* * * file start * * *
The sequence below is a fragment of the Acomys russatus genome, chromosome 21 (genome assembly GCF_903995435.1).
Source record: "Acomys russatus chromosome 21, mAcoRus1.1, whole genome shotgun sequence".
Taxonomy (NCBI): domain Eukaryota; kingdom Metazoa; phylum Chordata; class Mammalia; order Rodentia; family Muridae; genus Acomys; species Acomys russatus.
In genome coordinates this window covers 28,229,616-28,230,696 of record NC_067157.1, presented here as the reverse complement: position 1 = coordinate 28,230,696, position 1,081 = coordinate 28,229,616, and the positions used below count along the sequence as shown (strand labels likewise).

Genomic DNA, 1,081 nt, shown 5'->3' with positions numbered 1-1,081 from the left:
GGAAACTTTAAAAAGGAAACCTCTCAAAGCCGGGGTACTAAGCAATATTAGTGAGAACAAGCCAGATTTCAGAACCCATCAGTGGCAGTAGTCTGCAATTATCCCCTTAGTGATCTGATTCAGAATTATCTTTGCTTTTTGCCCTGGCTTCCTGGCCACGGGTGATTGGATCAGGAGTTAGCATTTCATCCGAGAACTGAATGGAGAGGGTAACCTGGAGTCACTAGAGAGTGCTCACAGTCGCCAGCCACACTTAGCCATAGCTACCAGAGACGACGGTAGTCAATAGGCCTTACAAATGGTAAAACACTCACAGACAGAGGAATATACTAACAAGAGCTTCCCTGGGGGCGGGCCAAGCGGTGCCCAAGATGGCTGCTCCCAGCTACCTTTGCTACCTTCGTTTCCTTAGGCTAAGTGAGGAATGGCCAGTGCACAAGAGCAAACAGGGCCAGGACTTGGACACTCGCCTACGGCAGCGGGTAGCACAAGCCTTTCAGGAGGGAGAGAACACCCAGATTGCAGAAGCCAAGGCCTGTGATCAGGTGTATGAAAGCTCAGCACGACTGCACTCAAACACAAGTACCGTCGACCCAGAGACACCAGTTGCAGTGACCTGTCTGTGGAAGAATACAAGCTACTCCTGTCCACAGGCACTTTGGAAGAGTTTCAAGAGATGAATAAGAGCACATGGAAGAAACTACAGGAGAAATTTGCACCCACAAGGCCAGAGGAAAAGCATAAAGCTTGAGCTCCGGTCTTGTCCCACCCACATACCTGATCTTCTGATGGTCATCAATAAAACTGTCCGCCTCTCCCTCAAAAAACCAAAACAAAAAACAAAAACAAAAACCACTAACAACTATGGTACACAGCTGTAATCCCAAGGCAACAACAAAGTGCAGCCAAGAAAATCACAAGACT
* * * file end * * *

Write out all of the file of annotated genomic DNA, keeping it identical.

The sequence below is a fragment of the Acomys russatus genome, chromosome 21 (genome assembly GCF_903995435.1).
Source record: "Acomys russatus chromosome 21, mAcoRus1.1, whole genome shotgun sequence".
Taxonomy (NCBI): domain Eukaryota; kingdom Metazoa; phylum Chordata; class Mammalia; order Rodentia; family Muridae; genus Acomys; species Acomys russatus.
In genome coordinates this window covers 28,229,616-28,230,696 of record NC_067157.1, presented here as the reverse complement: position 1 = coordinate 28,230,696, position 1,081 = coordinate 28,229,616, and the positions used below count along the sequence as shown (strand labels likewise).

Genomic DNA, 1,081 nt, shown 5'->3' with positions numbered 1-1,081 from the left:
GGAAACTTTAAAAAGGAAACCTCTCAAAGCCGGGGTACTAAGCAATATTAGTGAGAACAAGCCAGATTTCAGAACCCATCAGTGGCAGTAGTCTGCAATTATCCCCTTAGTGATCTGATTCAGAATTATCTTTGCTTTTTGCCCTGGCTTCCTGGCCACGGGTGATTGGATCAGGAGTTAGCATTTCATCCGAGAACTGAATGGAGAGGGTAACCTGGAGTCACTAGAGAGTGCTCACAGTCGCCAGCCACACTTAGCCATAGCTACCAGAGACGACGGTAGTCAATAGGCCTTACAAATGGTAAAACACTCACAGACAGAGGAATATACTAACAAGAGCTTCCCTGGGGGCGGGCCAAGCGGTGCCCAAGATGGCTGCTCCCAGCTACCTTTGCTACCTTCGTTTCCTTAGGCTAAGTGAGGAATGGCCAGTGCACAAGAGCAAACAGGGCCAGGACTTGGACACTCGCCTACGGCAGCGGGTAGCACAAGCCTTTCAGGAGGGAGAGAACACCCAGATTGCAGAAGCCAAGGCCTGTGATCAGGTGTATGAAAGCTCAGCACGACTGCACTCAAACACAAGTACCGTCGACCCAGAGACACCAGTTGCAGTGACCTGTCTGTGGAAGAATACAAGCTACTCCTGTCCACAGGCACTTTGGAAGAGTTTCAAGAGATGAATAAGAGCACATGGAAGAAACTACAGGAGAAATTTGCACCCACAAGGCCAGAGGAAAAGCATAAAGCTTGAGCTCCGGTCTTGTCCCACCCACATACCTGATCTTCTGATGGTCATCAATAAAACTGTCCGCCTCTCCCTCAAAAAACCAAAACAAAAAACAAAAACAAAAACCACTAACAACTATGGTACACAGCTGTAATCCCAAGGCAACAACAAAGTGCAGCCAAGAAAATCACAAGACT